9 Questions to Answer as Cubs Minor League Camp Opens
Cub prospects have been hanging out in Arizona all winter getting ready for the 2019 season. After the winter instructs took place a month ago (the Cubs moved them closer to spring training this year), many hung around the complex while the big boys began major league camp. So with their camp officially opening Monday, here are some questions to answer this March when it comes to prospect news in the minors.
Where will Nico Hoerner be playing?
This one has a dual meaning, since the Cubs have decisions in terms of both Hoerner’s position and the level of the system at which he opens. He should be playing a mix of short and second, but how much at each? I expected him to get into some big league games this spring but that hasn’t happened yet. How he performs in Mesa may determine whether he starts out at high-A Myrtle Beach or Double-A Tennessee.
Who’s the last man down?
After just over a week of spring training, it looks like Trent Giambrone and Jared Young are having very impressive campaigns. Since Giambrone is a non-roster invitee, he will not be with the Cubs when they break camp. However, he could be the last guy sent down to Iowa and perhaps the first guy up when needed.
How will they handle the starting pitching logjam?
The 2016 and ’17 MLB Drafts saw the Cubs load up on starting pitching. In 2018, most of them began to filter up to Double-A with a few at Triple-A. And since no one headed to Chicago, spots for starting pitching at each affiliate will be extremely competitive and it will be fascinating to see who gets the coveted spots. Matt Swarmer, who was the Cubs MiLB Pitcher of the Year in 2019, could likely stay at Tennessee to start 2019.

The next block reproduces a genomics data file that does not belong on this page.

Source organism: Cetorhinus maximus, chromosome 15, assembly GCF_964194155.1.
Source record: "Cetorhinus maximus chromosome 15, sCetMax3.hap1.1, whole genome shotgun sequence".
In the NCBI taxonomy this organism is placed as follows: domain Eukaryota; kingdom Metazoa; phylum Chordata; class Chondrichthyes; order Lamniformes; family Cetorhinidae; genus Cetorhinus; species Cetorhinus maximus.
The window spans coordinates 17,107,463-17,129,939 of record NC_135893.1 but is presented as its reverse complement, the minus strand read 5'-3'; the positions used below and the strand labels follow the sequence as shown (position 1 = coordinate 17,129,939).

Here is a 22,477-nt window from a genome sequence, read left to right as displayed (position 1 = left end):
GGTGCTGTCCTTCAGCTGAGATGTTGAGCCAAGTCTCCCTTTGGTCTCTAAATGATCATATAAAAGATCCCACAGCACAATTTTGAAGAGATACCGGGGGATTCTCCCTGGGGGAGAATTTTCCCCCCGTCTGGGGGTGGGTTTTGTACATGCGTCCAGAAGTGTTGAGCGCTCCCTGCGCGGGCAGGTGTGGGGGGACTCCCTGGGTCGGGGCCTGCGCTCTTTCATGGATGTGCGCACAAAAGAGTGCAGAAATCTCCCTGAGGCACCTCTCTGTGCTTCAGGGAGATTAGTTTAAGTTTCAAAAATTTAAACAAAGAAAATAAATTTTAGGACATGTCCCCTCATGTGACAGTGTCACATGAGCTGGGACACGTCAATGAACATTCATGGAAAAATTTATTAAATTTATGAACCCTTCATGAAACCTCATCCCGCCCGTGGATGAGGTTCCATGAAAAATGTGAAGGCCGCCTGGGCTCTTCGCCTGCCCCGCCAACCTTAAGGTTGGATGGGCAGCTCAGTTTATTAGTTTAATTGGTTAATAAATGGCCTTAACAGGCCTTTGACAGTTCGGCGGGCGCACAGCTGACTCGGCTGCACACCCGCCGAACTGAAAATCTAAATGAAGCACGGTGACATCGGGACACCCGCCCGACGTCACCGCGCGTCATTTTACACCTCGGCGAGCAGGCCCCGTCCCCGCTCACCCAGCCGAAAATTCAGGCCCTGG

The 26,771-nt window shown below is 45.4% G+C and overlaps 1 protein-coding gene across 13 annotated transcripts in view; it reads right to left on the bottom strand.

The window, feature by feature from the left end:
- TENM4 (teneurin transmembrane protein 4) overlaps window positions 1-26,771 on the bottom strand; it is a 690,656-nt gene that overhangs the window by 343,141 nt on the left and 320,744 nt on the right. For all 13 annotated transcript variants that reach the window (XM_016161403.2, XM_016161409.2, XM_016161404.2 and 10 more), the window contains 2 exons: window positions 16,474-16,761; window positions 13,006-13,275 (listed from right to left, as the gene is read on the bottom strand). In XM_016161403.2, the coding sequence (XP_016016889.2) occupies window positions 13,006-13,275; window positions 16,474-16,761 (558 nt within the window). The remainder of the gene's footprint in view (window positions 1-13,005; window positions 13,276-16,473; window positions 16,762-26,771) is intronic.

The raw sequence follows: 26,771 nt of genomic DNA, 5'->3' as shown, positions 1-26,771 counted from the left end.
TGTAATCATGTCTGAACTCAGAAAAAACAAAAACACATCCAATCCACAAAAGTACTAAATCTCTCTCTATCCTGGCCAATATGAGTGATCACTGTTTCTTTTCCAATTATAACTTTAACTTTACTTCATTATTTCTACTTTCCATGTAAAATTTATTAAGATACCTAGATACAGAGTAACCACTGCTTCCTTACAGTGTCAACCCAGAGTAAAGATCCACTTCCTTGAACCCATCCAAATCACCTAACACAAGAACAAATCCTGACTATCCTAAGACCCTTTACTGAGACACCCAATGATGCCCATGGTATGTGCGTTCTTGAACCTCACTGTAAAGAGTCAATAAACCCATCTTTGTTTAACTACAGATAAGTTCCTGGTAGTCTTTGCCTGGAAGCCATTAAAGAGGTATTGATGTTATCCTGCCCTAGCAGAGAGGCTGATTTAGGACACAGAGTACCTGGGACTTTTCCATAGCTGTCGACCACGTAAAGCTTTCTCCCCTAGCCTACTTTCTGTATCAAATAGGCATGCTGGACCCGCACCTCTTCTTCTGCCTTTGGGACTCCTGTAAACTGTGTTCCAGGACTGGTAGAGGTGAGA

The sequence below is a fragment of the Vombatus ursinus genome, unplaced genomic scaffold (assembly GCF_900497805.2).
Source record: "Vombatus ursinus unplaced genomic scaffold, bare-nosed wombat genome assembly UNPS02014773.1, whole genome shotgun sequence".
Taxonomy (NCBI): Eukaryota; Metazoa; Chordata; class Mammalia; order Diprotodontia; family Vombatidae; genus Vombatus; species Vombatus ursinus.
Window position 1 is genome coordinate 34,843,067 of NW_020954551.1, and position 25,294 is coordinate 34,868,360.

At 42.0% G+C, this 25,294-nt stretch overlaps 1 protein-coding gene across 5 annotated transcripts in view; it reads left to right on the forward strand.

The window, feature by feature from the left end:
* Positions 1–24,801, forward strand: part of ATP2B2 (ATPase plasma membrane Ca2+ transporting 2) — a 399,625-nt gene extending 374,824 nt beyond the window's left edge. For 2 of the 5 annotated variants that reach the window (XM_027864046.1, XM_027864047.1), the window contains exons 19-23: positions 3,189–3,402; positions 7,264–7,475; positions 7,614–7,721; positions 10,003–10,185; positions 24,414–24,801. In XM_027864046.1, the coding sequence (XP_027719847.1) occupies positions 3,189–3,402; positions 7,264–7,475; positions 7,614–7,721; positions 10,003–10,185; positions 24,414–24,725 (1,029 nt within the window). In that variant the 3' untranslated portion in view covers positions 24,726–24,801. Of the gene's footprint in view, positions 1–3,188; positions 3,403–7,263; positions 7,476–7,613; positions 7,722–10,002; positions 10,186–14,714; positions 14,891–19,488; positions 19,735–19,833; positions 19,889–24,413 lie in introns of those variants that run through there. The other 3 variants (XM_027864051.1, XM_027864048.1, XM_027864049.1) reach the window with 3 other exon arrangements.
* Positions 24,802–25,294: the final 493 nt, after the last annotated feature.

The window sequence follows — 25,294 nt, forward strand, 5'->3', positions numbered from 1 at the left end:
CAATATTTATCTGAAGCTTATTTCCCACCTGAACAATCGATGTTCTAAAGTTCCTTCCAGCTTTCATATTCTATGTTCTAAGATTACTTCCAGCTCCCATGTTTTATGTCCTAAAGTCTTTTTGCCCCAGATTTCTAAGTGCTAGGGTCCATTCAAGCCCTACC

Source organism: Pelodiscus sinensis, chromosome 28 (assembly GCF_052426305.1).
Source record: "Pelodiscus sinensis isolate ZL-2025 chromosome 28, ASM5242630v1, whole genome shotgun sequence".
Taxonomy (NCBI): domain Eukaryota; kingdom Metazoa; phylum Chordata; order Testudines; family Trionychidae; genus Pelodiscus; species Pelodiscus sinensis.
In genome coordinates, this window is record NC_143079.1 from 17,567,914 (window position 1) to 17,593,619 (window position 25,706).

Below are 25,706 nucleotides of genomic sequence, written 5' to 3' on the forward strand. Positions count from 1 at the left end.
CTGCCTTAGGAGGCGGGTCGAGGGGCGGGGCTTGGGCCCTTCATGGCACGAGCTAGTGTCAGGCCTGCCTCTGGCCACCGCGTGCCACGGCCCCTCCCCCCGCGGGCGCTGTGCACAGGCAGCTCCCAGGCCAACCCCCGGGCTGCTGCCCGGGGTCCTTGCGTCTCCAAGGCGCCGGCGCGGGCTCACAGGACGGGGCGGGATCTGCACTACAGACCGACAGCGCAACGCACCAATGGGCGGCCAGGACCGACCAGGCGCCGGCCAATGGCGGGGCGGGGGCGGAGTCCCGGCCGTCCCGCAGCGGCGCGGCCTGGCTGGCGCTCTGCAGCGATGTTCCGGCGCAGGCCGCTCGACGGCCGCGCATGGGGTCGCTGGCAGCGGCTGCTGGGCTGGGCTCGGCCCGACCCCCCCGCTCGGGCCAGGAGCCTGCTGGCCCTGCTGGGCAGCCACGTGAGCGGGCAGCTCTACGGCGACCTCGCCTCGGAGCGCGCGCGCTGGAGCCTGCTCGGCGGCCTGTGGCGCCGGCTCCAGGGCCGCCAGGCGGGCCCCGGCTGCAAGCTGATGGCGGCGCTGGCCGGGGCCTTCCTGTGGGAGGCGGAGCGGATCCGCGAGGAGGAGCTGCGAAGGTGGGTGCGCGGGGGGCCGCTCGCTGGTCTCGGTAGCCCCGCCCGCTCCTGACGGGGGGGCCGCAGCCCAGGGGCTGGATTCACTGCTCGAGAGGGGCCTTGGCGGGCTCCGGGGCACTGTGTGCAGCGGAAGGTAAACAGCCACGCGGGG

Who should be bouncing back from injuries?
Adbert Alzolay and Carlos Sepulveda are the two prospects I want to see prove they are healthy and ready to go. Sepulveda has basically missed the last year and a half and should be at Myrtle Beach as a 22-year-old. Ryan Williams should be close to ready after coming off shoulder surgery and rehabbing last year at Eugene and South Bend in the second half.
Will the kids be alright?
My friend Rikk Carlson took the main image for this article and it just sums up the possible future of the Cubs beyond 2021. Spring training should give us a pretty good idea of where these players’ floors truly are, more so than rookie league in Arizona did. Cole Roederer is probably more advanced with a legit shot of making it to low-A South Bend when camp breaks, but Brennen Davis (who’s got a famous father Chicago sports fans might know) has wowed with his raw athleticism.
How does the South Bend squad look?
On paper, this team could be special with a mix of draft picks and young international phenoms. Brailyn Marquez should begin the year here, along with Nelson Velazquez, Jonathan Sierra, and Andy Weber. If Luke Reynolds is assigned to South Bend, it won’t be for too long as his bat is too special.
Will there be daily roster changes?
I am not even going to attempt to do affiliate previews until the final week of camp. The fluctuation of prospects could be heavy, especially between Tennessee and Myrtle Beach, because of competition and performance. South Bend, for example, will have almost 50 pitchers vying for 13 spots in the rotation and bullpen.
Where in the world will Richard Gallardo be?
The Cubs signed the young pitching phenom as a 16-year-old international free agent in 2018. The polished righty could debut in Mesa this summer at 17. I am excited to see what he can do as many prospects lists from this winter are very high on him.
Will some of the AAAA players actually stick?
The Cubs signed almost 20 MiLB free agents this winter. Most are non-roster invitees in the big league camp but only a couple will likely earn a spot when Iowa’s season opens on April 5. Allen Webster looks good so far, as does Ryan Court.
Things are about to get crazy in Mesa as the already frenetic pace goes full-on ant farm. So fun.